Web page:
Godfrey N. Musuka, Tafadzwa Dzinamarira, Diego F Cuadros, Grant Murewanhema, Innocent Chingombe, Felicia Takavarasha, Helena Herrera, Munyaradzi Mapingure. “Mothers HIV status and their children’s nutritional status: Insights from secondary analysis of the Zimbabwe Demographic and Health Survey data (2015-206).” Food Science & Nutrition, 2021. doi: https://doi.org/10.1002/fsn3.2509.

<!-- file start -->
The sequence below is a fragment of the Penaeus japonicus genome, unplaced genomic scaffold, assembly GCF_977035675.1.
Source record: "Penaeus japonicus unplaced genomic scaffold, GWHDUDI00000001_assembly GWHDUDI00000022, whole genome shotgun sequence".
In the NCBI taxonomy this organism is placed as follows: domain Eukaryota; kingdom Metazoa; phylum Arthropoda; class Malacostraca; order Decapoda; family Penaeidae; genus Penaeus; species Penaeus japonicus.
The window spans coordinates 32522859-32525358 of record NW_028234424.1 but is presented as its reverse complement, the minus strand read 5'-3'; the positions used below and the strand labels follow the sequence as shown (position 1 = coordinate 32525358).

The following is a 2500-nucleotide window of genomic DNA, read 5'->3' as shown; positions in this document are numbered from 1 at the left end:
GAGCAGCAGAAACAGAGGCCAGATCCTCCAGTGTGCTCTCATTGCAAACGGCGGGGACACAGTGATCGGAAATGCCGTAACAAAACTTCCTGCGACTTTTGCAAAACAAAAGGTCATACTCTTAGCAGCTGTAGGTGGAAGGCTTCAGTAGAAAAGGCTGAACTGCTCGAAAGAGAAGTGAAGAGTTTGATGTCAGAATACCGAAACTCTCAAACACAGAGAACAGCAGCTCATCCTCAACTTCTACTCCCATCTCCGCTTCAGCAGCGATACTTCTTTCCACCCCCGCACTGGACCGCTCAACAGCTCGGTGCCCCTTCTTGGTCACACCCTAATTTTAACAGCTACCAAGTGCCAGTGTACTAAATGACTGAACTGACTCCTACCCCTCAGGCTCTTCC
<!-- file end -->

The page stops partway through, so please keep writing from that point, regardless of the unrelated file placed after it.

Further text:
Infants and young children are completely dependent on others, primarily their mothers, for nutrition. This means maternal health status is one of the most important maternal characteristics that are predictors of the nutritional status of children. This study aimed to describe the association between mothers’ HIV status and their children’s nutritional status using data from the Zimbabwe Demographic and Health Survey (2015–16). We used statistical analysis to determine the association between mothers’ HIV status and their children’s nutritional status. The findings revealed that 30%, 4%, and 11% of children whose mothers were HIV positive presented with moderate-to-severe stunting, wasting, and underweight, respectively. The risk of stunting was higher for children whose mothers were HIV positive compared with children whose mothers were HIV negative (odds ratio [OR] 1.23; 95% confidence interval [CI] 1.00–1.52)). Maternal HIV-positive status is associated with an increased risk of the child being underweight (OR 1.69; 95% CI 1.24–2.30). The prevalence of being underweight, stunting, and wasting is still high among children of HIV-positive mothers several years into HIV Care and Treatment programs. This study’s findings call for implementation of a robust national wide improved infant and young child feeding scheme to enhance the overall nutritional status of children in the country.